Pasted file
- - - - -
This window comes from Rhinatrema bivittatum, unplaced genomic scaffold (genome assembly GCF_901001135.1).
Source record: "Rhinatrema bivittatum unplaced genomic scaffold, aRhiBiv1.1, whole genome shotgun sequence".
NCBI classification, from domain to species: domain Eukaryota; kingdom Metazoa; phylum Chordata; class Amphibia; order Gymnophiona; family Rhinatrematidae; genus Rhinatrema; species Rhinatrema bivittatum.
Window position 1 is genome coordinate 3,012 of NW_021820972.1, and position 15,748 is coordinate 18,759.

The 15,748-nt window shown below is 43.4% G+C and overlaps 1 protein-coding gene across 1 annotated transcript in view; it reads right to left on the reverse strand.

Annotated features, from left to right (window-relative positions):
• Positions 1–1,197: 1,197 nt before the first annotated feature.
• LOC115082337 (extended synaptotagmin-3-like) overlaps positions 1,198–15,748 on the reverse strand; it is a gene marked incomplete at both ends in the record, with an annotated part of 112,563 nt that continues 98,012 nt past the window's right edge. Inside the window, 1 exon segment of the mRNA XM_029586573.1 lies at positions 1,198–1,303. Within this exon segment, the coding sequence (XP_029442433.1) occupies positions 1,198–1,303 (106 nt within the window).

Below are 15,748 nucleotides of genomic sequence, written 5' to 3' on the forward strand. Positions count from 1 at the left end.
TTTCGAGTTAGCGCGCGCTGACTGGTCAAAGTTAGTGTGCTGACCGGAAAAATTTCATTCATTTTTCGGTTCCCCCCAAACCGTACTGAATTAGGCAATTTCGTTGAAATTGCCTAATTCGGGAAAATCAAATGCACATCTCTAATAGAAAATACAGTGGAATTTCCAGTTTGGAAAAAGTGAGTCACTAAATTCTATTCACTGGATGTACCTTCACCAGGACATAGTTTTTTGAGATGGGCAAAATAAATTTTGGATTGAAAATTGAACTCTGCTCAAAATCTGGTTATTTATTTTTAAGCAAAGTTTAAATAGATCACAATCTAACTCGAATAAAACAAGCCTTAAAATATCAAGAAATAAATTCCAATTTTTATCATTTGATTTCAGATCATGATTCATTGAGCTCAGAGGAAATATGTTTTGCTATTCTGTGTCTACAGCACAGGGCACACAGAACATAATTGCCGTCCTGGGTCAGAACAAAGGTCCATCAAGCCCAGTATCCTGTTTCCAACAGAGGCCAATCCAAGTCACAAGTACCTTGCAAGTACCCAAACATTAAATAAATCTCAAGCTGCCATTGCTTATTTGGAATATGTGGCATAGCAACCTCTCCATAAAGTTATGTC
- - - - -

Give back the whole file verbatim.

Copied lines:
This window comes from Rhinatrema bivittatum, unplaced genomic scaffold (genome assembly GCF_901001135.1).
Source record: "Rhinatrema bivittatum unplaced genomic scaffold, aRhiBiv1.1, whole genome shotgun sequence".
NCBI classification, from domain to species: domain Eukaryota; kingdom Metazoa; phylum Chordata; class Amphibia; order Gymnophiona; family Rhinatrematidae; genus Rhinatrema; species Rhinatrema bivittatum.
Window position 1 is genome coordinate 3,012 of NW_021820972.1, and position 15,748 is coordinate 18,759.

The 15,748-nt window shown below is 43.4% G+C and overlaps 1 protein-coding gene across 1 annotated transcript in view; it reads right to left on the reverse strand.

Annotated features, from left to right (window-relative positions):
• Positions 1–1,197: 1,197 nt before the first annotated feature.
• LOC115082337 (extended synaptotagmin-3-like) overlaps positions 1,198–15,748 on the reverse strand; it is a gene marked incomplete at both ends in the record, with an annotated part of 112,563 nt that continues 98,012 nt past the window's right edge. Inside the window, 1 exon segment of the mRNA XM_029586573.1 lies at positions 1,198–1,303. Within this exon segment, the coding sequence (XP_029442433.1) occupies positions 1,198–1,303 (106 nt within the window).

Below are 15,748 nucleotides of genomic sequence, written 5' to 3' on the forward strand. Positions count from 1 at the left end.
TTTCGAGTTAGCGCGCGCTGACTGGTCAAAGTTAGTGTGCTGACCGGAAAAATTTCATTCATTTTTCGGTTCCCCCCAAACCGTACTGAATTAGGCAATTTCGTTGAAATTGCCTAATTCGGGAAAATCAAATGCACATCTCTAATAGAAAATACAGTGGAATTTCCAGTTTGGAAAAAGTGAGTCACTAAATTCTATTCACTGGATGTACCTTCACCAGGACATAGTTTTTTGAGATGGGCAAAATAAATTTTGGATTGAAAATTGAACTCTGCTCAAAATCTGGTTATTTATTTTTAAGCAAAGTTTAAATAGATCACAATCTAACTCGAATAAAACAAGCCTTAAAATATCAAGAAATAAATTCCAATTTTTATCATTTGATTTCAGATCATGATTCATTGAGCTCAGAGGAAATATGTTTTGCTATTCTGTGTCTACAGCACAGGGCACACAGAACATAATTGCCGTCCTGGGTCAGAACAAAGGTCCATCAAGCCCAGTATCCTGTTTCCAACAGAGGCCAATCCAAGTCACAAGTACCTTGCAAGTACCCAAACATTAAATAAATCTCAAGCTGCCATTGCTTATTTGGAATATGTGGCATAGCAACCTCTCCATAAAGTTATGTC